U.S. SECURITIES AND EXCHANGE COMMISSION
Litigation Release No. 20742 / September 25, 2008
SEC v. Ryan M. Reynolds, Desmond J. Milligan, Jason W. Brola, Timothy T. Page, Market 99, Ltd., formerly known as eCarfly, Inc., Tryst Capital Group, L.L.C., Griffdom Enterprises, Inc., Testre, L.P., and Bellatalia, L.P., Civil Action No. 3:08-cv-01687-M (N.D. Tex.)
On September 24, 2008, the United States Securities and Exchange Commission filed a civil complaint against four individuals and five entities alleging that during 2006 and 2007, they engaged in a scheme to offer and sell millions of shares of penny stock to the public through false and misleading statements, while evading the registration requirements of the federal securities laws. The alleged scheme involved the stock of eCarfly, Inc., now known as Market 99, Ltd. Named as defendants are Texas residents Ryan M. Reynolds, Jason W. Brola, and Desmond J. Milligan, and Timothy T. Page, who resides in California. Also named as defendants are Market 99, Bellatalia, L.P., a Texas limited partnership that Reynolds allegedly controlled, Testre, L.P., a Texas limited partnership that Page allegedly controlled, Tryst Capital Group, L.L.C., a Texas limited liability company that Brola allegedly controlled, and Griffdom Enterprises, Inc., a Texas corporation.
According to the complaint, Brola approached Reynolds in 2006 seeking to create a publicly-trading company which would sell used automobiles over the Internet and raise funds to operate by selling its shares to investors. Reynolds engaged Page to purchase a shell corporation and to give a controlling position in the shell corporation's stock to Milligan. Milligan became president and CEO of the shell corporation and changed its name to eCarfly, Inc. Milligan subsequently caused eCarfly to issue shares to Testre, Griffdom, and Bellatalia. Page, Reynolds, and Brola deposited the shares held in the names of the entities into various brokerage accounts and sold them to the public. The stock sales allegedly were not registered with the Commission.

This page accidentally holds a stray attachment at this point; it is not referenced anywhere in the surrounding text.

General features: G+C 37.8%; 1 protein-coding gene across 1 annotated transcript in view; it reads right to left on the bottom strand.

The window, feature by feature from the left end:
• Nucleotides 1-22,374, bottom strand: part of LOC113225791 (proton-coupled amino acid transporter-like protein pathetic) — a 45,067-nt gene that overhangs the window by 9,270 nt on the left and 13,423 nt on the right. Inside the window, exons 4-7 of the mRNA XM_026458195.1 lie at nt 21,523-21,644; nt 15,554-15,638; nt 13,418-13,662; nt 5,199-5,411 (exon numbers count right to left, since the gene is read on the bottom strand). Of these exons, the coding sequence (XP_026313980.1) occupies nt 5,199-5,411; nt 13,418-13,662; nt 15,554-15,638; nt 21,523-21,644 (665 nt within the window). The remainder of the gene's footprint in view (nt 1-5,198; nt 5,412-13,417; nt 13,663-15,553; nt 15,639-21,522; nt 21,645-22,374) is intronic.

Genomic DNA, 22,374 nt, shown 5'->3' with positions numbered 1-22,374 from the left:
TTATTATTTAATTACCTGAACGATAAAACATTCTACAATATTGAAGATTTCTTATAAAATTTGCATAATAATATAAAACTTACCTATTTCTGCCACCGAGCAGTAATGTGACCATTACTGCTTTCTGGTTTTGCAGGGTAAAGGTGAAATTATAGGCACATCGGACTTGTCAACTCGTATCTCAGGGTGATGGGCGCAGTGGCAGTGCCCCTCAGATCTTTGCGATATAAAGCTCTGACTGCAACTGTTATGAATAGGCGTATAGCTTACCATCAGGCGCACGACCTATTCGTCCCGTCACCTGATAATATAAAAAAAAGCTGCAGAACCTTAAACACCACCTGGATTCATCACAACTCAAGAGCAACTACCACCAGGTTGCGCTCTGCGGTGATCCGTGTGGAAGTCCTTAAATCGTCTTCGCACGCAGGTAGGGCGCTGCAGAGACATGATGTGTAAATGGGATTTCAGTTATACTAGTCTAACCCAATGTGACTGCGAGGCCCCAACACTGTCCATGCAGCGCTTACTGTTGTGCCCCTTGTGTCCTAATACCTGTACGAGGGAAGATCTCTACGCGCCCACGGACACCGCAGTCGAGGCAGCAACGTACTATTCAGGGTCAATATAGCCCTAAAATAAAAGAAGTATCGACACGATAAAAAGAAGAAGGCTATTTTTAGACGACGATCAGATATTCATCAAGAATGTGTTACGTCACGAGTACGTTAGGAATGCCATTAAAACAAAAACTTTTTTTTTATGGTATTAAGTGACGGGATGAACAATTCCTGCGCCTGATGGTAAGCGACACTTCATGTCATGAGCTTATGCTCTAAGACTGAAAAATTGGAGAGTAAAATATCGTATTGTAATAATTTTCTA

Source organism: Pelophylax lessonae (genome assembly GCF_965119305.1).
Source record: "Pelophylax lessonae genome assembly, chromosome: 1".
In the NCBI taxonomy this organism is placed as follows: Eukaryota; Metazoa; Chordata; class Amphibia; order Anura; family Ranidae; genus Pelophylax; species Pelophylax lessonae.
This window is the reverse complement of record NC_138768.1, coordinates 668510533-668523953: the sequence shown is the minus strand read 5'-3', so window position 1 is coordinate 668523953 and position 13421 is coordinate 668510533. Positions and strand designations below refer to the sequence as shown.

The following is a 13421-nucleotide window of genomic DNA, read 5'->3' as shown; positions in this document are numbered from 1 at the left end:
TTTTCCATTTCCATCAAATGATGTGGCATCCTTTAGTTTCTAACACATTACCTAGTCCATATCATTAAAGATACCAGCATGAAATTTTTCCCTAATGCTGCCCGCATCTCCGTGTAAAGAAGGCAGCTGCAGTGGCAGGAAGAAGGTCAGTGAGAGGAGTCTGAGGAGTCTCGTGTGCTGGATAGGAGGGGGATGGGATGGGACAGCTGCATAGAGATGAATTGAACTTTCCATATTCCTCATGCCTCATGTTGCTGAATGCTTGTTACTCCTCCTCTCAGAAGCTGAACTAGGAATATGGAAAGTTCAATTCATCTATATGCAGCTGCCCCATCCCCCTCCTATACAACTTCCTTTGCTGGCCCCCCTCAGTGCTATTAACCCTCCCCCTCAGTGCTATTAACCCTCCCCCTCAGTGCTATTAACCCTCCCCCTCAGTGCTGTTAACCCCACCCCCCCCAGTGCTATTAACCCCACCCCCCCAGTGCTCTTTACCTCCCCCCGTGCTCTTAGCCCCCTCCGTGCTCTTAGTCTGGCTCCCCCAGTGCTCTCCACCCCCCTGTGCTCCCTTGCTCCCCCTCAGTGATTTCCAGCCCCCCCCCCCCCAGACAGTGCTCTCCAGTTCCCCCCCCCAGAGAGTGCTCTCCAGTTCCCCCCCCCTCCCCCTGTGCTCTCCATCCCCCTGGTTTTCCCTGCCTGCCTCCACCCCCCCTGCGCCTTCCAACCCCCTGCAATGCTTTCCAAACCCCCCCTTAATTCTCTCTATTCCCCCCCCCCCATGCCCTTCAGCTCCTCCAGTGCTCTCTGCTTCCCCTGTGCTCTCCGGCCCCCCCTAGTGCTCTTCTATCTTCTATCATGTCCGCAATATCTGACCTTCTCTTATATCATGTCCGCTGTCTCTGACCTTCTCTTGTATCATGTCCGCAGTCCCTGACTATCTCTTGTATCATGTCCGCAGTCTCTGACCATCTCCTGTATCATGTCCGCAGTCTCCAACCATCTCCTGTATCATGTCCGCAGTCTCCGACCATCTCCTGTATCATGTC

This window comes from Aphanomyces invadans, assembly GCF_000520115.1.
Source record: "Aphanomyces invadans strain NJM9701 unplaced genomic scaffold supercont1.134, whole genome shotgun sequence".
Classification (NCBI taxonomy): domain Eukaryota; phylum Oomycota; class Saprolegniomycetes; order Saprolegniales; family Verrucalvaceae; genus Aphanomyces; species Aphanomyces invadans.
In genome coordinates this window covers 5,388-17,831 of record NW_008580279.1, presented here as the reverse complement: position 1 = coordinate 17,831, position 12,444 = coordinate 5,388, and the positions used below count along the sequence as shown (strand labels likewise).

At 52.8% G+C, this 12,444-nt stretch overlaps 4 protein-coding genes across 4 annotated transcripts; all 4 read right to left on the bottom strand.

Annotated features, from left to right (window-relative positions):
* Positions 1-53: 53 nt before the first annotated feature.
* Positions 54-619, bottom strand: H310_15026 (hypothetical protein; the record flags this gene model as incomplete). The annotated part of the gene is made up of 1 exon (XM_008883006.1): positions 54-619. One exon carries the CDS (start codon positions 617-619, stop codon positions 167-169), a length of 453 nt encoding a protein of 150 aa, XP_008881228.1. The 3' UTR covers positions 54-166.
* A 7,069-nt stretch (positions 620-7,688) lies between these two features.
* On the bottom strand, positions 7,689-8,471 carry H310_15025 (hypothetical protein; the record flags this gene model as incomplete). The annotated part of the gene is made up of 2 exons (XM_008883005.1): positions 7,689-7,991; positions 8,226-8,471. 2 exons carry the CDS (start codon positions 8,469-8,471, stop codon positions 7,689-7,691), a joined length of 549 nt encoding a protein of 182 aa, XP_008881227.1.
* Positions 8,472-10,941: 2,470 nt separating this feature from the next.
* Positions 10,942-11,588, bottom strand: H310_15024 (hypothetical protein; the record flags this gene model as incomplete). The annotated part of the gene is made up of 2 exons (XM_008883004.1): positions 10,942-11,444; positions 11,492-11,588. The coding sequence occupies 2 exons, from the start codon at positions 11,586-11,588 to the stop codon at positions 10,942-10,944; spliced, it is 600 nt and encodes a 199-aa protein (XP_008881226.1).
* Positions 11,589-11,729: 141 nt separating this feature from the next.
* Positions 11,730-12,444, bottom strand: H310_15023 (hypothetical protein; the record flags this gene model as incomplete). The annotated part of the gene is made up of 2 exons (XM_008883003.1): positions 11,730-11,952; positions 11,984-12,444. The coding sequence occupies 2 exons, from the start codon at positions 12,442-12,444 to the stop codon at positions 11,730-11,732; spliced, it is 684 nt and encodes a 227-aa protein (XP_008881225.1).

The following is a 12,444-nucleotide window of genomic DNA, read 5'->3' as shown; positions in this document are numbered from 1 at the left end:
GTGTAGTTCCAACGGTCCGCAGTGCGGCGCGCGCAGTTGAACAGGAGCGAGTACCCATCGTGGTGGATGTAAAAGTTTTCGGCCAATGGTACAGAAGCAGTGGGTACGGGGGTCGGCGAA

The complaint alleges that, to create public demand for the eCarfly stock that Page, Reynolds, and Brola were selling, eCarfly issued numerous false and misleading press releases about its business operations, which were drafted and distributed by Milligan and Brola. The complaint alleges that, among other things, the press releases falsely claimed that eCarfly had partnerships with major national automobile dealers, that it was operating an internet automobile sales business, that it had substantial expertise in the automotive industry, and that it was opening a finance division. The press releases also allegedly made projections concerning eCarfly's revenues and the price for its stock, which lacked any reasonable basis.
The complaint further alleges that eCarfly made later unsuccessful attempts to merge with another company in the Internet automobile sales business. Thereafter, according to the complaint, Milligan and eCarfly engaged in further fraudulent acts by issuing false and misleading press releases about potential mergers between eCarfly and other companies, including an Australian company that was purportedly in the alternative fuels business, while eCarfly continued to issue stock to Bellatalia, Griffdom Enterprises, and Testre, who continued to sell stock to the public in unregistered transactions.
Milligan, Brola, Tryst Capital, and Market 99 are charged with violating the antifraud provisions of Section 10(b) of the Securities Exchange Act of 1934 and Rule 10b-5 thereunder. The complaint charges all defendants with violations of the provisions of Sections 5(a) and (c) of the Securities Act of 1933, which prohibit interstate offers and sales of securities unless a registration statement is filed or in effect with the Commission. Reynolds, Page, Griffdom Enterprises, Testre, and Bellatalia are also charged with violating Section 15(a) of the Exchange Act, which prohibits persons from acting as brokers or dealers without registration with the Commission. The Commission seeks permanent injunctions against all defendants, an accounting of stock sales proceeds, disgorgement of ill-gotten gains, and civil penalties. The Commission also seeks penny stock bars against all defendants except Market 99, and officer-and-director bars against Milligan and Brola.